Roberto Aglieri – Ragapadani (1987 /2017)
My listening habits run in cycling tangents, led by an obsessive desire to learn and hear new things. Among the most rewarding truths of recorded music, is that no matter how much you discover, you will only ever encounter a small fraction of the remarkable things which have been committed to tape. With a bit of curiosity, it is an inexhaustible wealth, offering unfathomable rewards. The process usually begins with a chance encounter – a burgeoning love affair with an LP, and a hope that it is an indication of further material unknown to my ear. In some cases this might be limited to an artist’s catalog, or to a movement, genre, culture, or country of origin. At some point along the way, roughly at the point I seem to have exhausted what I am capable of discovering, another encounter leads my ear on. The process begins again. Many years ago, it was at beginning of one of these tangents – researching lesser known artifacts of European Minimalism, that I encountered the Italian sonic avant-garde, among the great love affairs of my musical life.
At the point I began to encounter documents of Italy’s remarkable history of underground, experimental, and avant-garde musics – some fifteen or so years ago, almost nothing had been reissued, with generations of work remaining obscured from any wide view. Beyond collectives like Musica Elettronica Viva and Gruppo di Improvvisazione Nuova Consonanza, who had managed to have albums released beyond their country’s borders, it was almost impossible to discover what had occurred. Some credit, at least in my own process of discovery, should be offered to Jim O’Rourke, who has always been incredibly generous with his sprawling knowledge, and who was among the first to drop names like Roberto Cacciapaglia, Franco Battiato, and Giusto Pio into the wider public realm. This was later aided by a small handful of committed imprints, particularly Die Schachtel, who began to slowly make some of these records available for the first time in decades.
It’s remarkable how much has changed in such a short time. The last couple of years has seen the history of the Italian avant-garde rocket into public view, where it has gained the wide praise it has always deserved. This year alone has seen the reissue of seminal albums by Franco Battiato, Giusto Pio, Roberto Musci, Telaio Magnetico, Zeit, Lino Capra Vaccina, Claudio Rocchi, N.A.D.M.A., Gruppo di Improvvisazione Nuova Consonanza, and a stream of others, each an indication of the remarkably breadth and diversity of this movement, charting the singular path which makes the sonic geography so remarkable and unique.
Italian music from the second half of the 20th century is notoriously difficult to categorize, and remarkably democratic. There is an almost universal resistance to standard definitions of genre, coupled with a tendency to draw on diverse traditions from across the globe. To date, the reissue market has largely focused on gestures which fall within more explicitly experimental and avant-garde territories, but the Florence based Archeo Recordings is taken strides to broaden our understanding of how these characteristics have existed within a broader expanse of sound. Following their stunning reissue of Paolo Modugno’s Brise D’Automne, they return with Roberto Aglieri’s Ragapadani, originally issued in 1987, and among the coveted artifacts of its era. It’s been one my elusive holy grails for many years.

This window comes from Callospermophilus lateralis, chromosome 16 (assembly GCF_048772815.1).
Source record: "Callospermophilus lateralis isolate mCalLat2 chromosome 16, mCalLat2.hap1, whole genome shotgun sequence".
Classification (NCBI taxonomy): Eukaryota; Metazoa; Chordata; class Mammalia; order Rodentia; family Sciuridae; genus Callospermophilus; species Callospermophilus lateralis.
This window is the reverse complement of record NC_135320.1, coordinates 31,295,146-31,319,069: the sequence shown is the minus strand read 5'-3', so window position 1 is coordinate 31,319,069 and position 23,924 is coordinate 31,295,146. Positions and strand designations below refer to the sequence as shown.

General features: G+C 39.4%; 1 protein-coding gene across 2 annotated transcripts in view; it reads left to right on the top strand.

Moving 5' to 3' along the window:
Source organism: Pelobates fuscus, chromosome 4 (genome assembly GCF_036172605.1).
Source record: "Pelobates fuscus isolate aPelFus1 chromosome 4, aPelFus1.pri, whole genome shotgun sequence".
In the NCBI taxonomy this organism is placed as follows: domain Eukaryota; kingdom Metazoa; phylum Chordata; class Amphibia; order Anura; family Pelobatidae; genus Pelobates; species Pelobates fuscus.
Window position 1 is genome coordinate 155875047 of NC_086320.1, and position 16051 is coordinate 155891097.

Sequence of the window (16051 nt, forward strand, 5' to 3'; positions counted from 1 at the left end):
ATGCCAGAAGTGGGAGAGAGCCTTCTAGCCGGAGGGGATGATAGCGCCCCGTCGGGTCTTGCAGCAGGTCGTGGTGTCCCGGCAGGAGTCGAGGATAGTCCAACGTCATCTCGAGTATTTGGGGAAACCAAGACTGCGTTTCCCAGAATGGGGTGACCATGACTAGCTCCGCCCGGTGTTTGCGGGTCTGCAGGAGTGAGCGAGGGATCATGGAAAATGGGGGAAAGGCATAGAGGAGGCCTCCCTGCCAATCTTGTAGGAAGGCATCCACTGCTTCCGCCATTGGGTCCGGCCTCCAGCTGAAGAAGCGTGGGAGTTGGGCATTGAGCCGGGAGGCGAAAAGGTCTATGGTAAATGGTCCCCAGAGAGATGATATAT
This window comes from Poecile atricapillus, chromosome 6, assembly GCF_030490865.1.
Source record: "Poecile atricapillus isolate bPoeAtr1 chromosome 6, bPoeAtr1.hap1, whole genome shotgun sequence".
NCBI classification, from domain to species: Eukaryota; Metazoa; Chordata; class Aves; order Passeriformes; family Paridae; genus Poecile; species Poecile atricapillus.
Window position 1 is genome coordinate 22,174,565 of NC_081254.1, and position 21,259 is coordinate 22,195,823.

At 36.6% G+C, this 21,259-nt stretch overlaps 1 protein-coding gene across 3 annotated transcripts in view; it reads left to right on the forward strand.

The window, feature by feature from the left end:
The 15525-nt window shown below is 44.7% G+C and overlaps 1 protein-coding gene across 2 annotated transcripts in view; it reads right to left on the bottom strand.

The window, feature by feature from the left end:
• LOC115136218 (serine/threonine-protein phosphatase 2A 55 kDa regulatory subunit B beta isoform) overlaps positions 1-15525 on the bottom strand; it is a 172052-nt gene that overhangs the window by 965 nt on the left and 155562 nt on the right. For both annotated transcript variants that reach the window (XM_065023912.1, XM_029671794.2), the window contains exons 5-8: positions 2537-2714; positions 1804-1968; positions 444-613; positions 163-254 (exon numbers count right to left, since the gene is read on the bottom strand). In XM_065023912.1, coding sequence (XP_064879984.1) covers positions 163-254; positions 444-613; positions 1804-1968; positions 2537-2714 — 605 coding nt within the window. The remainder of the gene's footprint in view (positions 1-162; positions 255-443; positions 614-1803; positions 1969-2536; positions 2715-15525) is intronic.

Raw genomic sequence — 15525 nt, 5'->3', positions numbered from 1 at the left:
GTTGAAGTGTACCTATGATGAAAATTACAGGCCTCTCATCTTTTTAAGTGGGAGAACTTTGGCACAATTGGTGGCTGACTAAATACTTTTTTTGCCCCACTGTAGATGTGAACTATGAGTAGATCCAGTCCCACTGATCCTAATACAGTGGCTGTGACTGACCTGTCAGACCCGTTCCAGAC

Roberto Aglieri is a mysterious figure. Very little biographical information exist, and his discography is slim, appearing in inconsistent intervals. Following his debut – Ragapadani, came fifteen years of silence before his next album appeared, followed again by little than more since (three album total, made between 1987 and 2003). What is know about him, placed against the sounds he has created, indicates that there may be logical reasons for his absences. For Aglieri, music holds a potential beyond its commonly understood realms, leading to his work as a music therapist, as much as a creator of compositions. He belongs to a generation of artists, once stretching across the globe, which includes Ariel Kalma, J . D. Emmanuel, Laraaji, and numerous others – those who seek a more intimate and meaningful relationship been humanity and sound.
Like many of his peers, it is unfair to constrain Aglieri’s music to the lens of New Age. While similarities present themselves, he is not the product of a final gasp of the optimistic 1960’s dream, but rather a deeply personal quest. As his world unfolds over the course Ragapadani’s two sides – an enveloping expanse of flute, arpeggiating synthesizer lines, and deep vocal chant, it becomes clear that these ambiences, structures, and tones are to be occupied rather than simply heard.
I can’t stress enough how happy I am to see this one come back – a singular event in an already incredible year for the history of Italian underground music. I am once again indebted to the passionate efforts of Archeo. In addition to the original 1987 LP, this edition is accompanied by a bonus LP, containing unreleased material from the period, making it the definitive rendering. A shimmering expanse of interlocking tone, and a balm for the ear as much as the mind. Ragapadani stands among the great creations of 1980’s Italian scene. Check out some samples below, and pick it up from Archeo Recordings, SoundOhm, or a record store near you. As essential as they come.
Roberto Aglieri – Made in Terraneo, from Ragapadani (1987 /2017)
Roberto Aglieri – Made in Terraneo #2, from Ragapadani (1987 /2017)
Roberto Aglieri – Protoraga, from Ragapadani (1987 /2017)
Roberto Aglieri – Aria, from Ragapadani (1987 /2017)